Following are excerpts from an interview with Wajiha Al-Huweidar, Saudi women's rights activist, which aired on Al-Arabiya TV on September 29, 2007:
Wajiha Al-Huweidar: Rights should not be subject to referendum or the vote. Rights are rights. This is tantamount to saying whether a person is entitled to earn a living or not, because for a woman driving a car... Women want to earn a living, to be economically independent, and to be able to support themselves and their children, if they have any. Rights should never be subject to referendum.
As long as a group of people is harmed by the bitter reality in which we live... This is not an insignificant group. Many women suffer from their inability to move around. This is why Saudi Arabia has the highest rate of unemployed women. More than 70% of Saudi [women] are unemployed – even those who have diplomas – because they cannot move around, they have no means of transportation. Their fathers or brothers might be too busy [to drive them around], and even if they get jobs, they need drivers, who cost part of their salaries...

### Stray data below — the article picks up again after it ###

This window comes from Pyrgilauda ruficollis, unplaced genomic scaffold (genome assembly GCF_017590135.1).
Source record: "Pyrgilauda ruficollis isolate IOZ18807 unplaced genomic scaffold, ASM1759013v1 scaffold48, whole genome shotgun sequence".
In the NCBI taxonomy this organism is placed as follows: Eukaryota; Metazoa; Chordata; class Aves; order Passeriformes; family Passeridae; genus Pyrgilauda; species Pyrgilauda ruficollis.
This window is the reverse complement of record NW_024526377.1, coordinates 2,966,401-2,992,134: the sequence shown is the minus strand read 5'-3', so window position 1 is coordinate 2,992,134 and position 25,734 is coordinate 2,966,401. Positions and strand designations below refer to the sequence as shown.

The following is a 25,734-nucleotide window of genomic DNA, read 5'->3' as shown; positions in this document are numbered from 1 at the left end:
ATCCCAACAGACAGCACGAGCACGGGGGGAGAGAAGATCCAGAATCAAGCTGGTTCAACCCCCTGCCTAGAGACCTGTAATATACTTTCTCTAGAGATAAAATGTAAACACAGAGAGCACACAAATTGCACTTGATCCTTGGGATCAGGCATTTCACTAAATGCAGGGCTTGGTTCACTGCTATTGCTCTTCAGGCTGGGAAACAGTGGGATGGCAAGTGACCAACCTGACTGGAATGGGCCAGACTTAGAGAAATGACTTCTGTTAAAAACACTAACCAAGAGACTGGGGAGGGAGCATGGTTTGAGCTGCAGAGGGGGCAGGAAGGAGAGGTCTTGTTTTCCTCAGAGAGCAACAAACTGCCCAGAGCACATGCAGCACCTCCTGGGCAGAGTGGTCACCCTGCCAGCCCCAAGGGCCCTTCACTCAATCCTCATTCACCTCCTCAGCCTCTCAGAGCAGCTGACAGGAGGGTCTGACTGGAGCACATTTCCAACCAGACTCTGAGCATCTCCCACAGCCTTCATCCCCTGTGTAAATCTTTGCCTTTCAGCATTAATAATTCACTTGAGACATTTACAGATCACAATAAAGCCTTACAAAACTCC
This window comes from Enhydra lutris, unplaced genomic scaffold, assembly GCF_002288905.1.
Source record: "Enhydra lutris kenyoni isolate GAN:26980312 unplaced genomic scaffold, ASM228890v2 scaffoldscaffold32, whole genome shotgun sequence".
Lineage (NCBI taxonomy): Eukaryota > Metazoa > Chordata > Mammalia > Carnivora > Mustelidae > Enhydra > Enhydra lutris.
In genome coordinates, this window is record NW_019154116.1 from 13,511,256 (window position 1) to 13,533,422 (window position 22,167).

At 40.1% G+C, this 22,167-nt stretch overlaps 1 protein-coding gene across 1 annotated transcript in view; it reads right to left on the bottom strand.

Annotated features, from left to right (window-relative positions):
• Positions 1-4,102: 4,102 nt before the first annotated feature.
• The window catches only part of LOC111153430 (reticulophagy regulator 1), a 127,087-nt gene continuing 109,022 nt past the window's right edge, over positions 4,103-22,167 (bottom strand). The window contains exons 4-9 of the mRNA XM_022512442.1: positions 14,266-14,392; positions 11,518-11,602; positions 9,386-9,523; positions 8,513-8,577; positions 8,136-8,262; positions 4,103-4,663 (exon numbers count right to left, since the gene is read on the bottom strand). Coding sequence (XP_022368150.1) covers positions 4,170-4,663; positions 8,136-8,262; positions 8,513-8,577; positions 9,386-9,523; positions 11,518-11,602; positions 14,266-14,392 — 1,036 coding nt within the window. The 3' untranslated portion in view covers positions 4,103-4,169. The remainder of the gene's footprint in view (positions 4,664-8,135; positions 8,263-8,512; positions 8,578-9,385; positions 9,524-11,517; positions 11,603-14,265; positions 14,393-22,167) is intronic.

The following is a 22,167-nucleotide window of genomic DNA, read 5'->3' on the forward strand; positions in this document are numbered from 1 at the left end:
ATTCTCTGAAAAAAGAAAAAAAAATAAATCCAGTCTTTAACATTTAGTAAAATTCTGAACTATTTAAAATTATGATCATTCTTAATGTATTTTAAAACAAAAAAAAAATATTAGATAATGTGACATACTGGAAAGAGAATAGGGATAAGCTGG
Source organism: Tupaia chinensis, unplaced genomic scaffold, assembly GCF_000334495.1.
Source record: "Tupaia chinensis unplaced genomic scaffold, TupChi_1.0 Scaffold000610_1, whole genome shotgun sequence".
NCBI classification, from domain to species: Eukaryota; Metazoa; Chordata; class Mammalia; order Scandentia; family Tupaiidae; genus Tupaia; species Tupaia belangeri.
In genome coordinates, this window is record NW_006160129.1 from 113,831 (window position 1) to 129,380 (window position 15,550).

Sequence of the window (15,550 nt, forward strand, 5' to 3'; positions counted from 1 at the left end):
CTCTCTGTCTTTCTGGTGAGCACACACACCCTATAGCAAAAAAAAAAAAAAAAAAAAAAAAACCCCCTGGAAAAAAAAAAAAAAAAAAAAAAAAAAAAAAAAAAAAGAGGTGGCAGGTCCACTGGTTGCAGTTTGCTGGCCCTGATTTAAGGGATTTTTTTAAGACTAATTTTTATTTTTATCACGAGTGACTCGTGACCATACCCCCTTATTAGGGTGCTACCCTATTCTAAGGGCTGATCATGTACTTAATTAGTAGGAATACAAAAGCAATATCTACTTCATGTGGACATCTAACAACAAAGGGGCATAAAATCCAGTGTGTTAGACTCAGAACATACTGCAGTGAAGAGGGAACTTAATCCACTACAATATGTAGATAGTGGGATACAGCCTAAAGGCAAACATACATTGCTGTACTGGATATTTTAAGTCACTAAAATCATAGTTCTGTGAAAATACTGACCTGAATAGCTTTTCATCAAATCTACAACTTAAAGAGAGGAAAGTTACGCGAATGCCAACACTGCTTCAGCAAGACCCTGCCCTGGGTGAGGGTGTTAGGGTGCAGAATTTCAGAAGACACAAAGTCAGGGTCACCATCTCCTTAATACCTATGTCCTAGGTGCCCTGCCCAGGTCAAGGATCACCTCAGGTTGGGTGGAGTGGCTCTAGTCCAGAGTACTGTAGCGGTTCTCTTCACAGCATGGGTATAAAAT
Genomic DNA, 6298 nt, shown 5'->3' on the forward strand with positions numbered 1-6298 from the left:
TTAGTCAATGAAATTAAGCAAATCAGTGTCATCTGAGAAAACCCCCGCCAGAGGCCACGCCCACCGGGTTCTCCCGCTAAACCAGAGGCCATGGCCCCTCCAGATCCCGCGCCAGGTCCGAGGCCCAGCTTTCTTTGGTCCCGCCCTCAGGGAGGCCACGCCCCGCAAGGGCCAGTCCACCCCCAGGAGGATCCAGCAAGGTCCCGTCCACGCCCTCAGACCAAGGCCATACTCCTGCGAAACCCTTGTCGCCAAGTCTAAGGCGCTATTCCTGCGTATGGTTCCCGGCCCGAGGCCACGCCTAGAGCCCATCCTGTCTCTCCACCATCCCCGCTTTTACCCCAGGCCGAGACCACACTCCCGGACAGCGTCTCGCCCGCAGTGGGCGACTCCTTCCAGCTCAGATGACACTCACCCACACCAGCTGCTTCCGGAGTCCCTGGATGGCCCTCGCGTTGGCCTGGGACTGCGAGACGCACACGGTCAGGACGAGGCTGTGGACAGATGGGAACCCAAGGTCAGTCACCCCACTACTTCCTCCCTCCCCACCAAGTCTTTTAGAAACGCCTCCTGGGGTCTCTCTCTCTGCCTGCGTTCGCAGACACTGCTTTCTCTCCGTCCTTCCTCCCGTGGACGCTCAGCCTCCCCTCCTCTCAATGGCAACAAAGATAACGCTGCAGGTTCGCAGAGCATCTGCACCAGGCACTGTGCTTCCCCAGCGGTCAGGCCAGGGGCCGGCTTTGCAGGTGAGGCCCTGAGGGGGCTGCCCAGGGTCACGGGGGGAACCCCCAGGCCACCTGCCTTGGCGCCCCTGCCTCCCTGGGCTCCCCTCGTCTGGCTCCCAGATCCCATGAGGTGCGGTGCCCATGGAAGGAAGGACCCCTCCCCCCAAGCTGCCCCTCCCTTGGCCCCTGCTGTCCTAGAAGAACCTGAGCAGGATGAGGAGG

I don't understand why, to this day, many Saudis do not understand the concept of rights. They don't know the meaning of the word "rights."
Interviewer: Could you tell us what it means?"
Wajiha Al-Huweidar: For example, your right to have a sense of belonging, your right to feel safe, your right to be a citizen, the right to have freedom of movement in your own country... These are rights that are indisputable and cannot be compromised on. They should not be subject to referendum. These rights should be granted, and should be part of the concept of citizenship. You cannot feel you are a citizen if you are deprived of your rights.